The fourth chapter of Genesis tells the story of Cain. It begins with Cain’s birth and continues with the story of Abel’s murder at Cain’s hands. As punishment, God condemned Cain to the life of a vagabond, always on the move. To protect him from those who would seek revenge, “the Lord said to him, ‘Therefore, whoever kills Cain, vengeance shall be taken on him sevenfold’ ” (Genesis 4:15, NKJV).*
There follows a list of Cain’s descendants. While the narrative passes without comment over Enoch, Irad, Mehujael, and Methushael in a single verse, it devotes four verses to Lamech: “Lamech said to his wives, ‘Adah and Zillah, listen to me; wives of Lamech, hear my words. I have killed a man for wounding me, a young man for injuring me. If Cain is avenged seven times, then Lamech seventy-seven times’ ” (verses 23, 24).
Here, then, is the first recorded challenge to God’s model. Lamech changed God’s plan of one-man-one-woman to one-man-two-women. This represents nothing less than a total repudiation of God’s authority. The serpent had promised Eve that she could become the same as God. In this passage, known as the “song of Lamech,” Lamech has the audacity to proclaim himself better than God. God provided one wife for Adam; Lamech took two wives for himself. God would avenge Cain’s murder sevenfold. Lamech would avenge his own mere wounding seventy-sevenfold.
Answering the Pharisees, Jesus attributed the changes in marriage to “the hardness of your hearts.” Lamech, who first dared to challenge God’s plan for marriage, displayed a pride hardened heart that could boast of murder.
Multiple academic studies have confirmed that marriage benefits both men and women in a variety of different ways. Married men and women live longer, healthier, and more prosperous lives than their single counterparts. They earn more, heal faster, and spend less time in the hospital.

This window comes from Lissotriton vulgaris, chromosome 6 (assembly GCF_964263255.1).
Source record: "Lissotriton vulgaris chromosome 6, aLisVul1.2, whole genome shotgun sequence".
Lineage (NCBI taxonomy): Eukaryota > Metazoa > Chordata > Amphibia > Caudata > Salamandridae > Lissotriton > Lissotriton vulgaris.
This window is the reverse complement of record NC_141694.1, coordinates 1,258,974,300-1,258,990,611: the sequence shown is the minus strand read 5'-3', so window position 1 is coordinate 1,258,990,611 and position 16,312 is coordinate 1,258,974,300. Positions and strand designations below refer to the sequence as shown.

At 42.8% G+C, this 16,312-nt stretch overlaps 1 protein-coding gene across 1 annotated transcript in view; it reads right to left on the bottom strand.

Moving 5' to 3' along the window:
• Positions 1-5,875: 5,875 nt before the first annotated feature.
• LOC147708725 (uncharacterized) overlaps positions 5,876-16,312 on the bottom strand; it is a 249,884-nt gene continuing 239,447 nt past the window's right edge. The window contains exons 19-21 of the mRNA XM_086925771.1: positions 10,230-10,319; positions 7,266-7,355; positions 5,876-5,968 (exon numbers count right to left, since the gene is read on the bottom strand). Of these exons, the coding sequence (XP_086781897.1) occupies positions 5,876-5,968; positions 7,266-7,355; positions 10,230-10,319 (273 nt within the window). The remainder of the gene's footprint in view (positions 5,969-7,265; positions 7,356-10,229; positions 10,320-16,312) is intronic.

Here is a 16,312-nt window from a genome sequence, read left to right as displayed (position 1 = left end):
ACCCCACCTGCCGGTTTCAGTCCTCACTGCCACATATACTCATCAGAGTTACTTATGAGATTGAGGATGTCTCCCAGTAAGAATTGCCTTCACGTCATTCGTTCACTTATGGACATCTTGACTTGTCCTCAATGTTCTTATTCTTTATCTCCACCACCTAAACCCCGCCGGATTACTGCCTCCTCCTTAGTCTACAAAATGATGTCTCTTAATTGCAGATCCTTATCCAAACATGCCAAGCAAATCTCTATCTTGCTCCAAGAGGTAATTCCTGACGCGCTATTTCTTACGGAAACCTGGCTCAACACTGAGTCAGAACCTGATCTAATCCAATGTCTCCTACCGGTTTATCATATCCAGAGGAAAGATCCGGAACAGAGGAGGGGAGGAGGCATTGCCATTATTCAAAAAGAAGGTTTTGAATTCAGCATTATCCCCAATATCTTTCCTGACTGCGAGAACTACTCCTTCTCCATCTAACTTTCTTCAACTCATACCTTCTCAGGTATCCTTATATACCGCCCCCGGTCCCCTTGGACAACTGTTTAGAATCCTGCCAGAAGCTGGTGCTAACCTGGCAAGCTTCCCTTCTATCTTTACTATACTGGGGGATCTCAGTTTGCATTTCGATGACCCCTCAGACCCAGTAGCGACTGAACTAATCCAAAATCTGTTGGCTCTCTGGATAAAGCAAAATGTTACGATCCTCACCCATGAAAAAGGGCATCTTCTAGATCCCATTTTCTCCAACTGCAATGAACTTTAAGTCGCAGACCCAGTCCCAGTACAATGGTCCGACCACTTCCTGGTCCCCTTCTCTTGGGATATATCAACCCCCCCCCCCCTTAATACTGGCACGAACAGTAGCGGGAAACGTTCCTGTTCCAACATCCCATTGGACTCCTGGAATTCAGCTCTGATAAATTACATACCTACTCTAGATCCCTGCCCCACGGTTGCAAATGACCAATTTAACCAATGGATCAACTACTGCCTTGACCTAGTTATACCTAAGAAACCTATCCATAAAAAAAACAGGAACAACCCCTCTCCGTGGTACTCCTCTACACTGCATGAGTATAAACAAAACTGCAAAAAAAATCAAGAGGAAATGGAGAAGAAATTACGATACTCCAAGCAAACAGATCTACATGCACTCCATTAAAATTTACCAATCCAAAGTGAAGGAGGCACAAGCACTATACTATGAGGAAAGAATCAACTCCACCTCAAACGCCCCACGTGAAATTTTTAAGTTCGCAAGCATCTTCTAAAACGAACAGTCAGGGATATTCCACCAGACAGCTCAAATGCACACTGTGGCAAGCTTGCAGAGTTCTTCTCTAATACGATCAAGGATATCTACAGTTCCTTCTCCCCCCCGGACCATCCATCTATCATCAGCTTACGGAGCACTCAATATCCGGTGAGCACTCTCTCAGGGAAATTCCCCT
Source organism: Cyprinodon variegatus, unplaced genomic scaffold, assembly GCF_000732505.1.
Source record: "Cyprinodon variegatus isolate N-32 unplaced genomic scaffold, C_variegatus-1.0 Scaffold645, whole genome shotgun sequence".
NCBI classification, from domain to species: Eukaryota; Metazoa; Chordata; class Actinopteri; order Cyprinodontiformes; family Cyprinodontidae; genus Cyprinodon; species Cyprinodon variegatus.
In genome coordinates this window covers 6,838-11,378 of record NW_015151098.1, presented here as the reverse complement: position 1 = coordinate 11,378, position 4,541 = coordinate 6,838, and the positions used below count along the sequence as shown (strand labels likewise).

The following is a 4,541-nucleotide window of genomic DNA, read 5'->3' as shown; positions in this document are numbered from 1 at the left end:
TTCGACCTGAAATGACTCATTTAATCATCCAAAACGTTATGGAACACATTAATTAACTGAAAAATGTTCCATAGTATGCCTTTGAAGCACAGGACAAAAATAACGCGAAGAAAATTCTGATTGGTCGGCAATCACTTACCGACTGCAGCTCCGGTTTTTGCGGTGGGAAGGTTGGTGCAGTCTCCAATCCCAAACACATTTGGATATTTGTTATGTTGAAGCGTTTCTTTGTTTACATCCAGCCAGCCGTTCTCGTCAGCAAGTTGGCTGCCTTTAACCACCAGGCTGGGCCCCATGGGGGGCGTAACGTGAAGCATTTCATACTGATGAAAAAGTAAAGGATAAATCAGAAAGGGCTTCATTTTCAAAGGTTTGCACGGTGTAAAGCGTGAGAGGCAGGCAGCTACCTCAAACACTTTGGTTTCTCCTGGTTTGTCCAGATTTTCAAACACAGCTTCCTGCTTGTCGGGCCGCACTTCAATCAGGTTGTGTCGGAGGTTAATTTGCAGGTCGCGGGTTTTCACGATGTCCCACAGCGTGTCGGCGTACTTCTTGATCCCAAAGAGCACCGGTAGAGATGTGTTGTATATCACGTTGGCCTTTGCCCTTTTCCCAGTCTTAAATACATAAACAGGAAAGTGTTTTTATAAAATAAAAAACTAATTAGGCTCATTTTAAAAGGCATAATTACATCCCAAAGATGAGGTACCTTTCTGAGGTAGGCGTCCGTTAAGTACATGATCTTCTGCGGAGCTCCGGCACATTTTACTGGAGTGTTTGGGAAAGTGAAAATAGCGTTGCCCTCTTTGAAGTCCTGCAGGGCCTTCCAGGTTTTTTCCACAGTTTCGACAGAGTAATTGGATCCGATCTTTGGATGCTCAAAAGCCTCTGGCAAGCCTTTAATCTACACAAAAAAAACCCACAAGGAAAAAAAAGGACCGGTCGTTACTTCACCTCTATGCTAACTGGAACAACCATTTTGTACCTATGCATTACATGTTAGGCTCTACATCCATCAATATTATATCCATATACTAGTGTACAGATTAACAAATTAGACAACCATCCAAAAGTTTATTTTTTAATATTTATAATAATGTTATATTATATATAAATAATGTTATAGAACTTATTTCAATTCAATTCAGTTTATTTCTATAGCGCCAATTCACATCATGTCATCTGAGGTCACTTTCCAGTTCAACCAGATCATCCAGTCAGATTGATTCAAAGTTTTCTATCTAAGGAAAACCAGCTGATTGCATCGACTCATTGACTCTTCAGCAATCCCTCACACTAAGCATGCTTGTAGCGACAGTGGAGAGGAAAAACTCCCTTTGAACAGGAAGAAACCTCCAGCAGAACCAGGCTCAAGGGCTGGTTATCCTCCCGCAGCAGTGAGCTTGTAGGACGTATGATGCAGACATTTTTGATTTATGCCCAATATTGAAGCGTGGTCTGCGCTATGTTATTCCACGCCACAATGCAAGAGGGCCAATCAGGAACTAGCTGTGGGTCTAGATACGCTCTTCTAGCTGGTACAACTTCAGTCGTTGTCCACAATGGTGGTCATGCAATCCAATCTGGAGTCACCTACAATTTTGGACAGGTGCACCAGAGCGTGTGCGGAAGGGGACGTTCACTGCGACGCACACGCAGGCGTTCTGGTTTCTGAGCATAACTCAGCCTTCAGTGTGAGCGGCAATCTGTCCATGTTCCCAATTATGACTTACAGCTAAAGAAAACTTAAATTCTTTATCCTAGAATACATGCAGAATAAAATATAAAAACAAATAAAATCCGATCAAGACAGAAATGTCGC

Benefits of God’s plan
God’s original plan is still the best plan. “Ninety percent of married women who were alive at age 45 make it to 65, vs. slightly more than 80 percent of divorced and never-married women,” says Dr. Scott Haltzman, clinical assistant professor in the department of psychiatry and human behavior at Brown University. “Mortality rates are 50 percent higher for unmarried women.”
“The results are even more remarkable in men. Men who were alive at 48 had a 90 percent chance of reaching 65 if they were married, but only a 60 to 70 percent chance if they were single—that’s a 250 percent higher mortality rate.”
The benefits of marriage go on and on. Married people have less depression and are less likely to abuse alcohol and drugs. Marriage benefits the partners, children, and society in almost innumerable ways.
No wonder so many want in on it. That shouldn’t surprise us. After all, God designed marriage, and those who follow His plan experience great blessings. Christ Himself affirmed that God’s design for marriage does not change.
But the experience of marriage? As many studies demonstrate, it’s better than ever.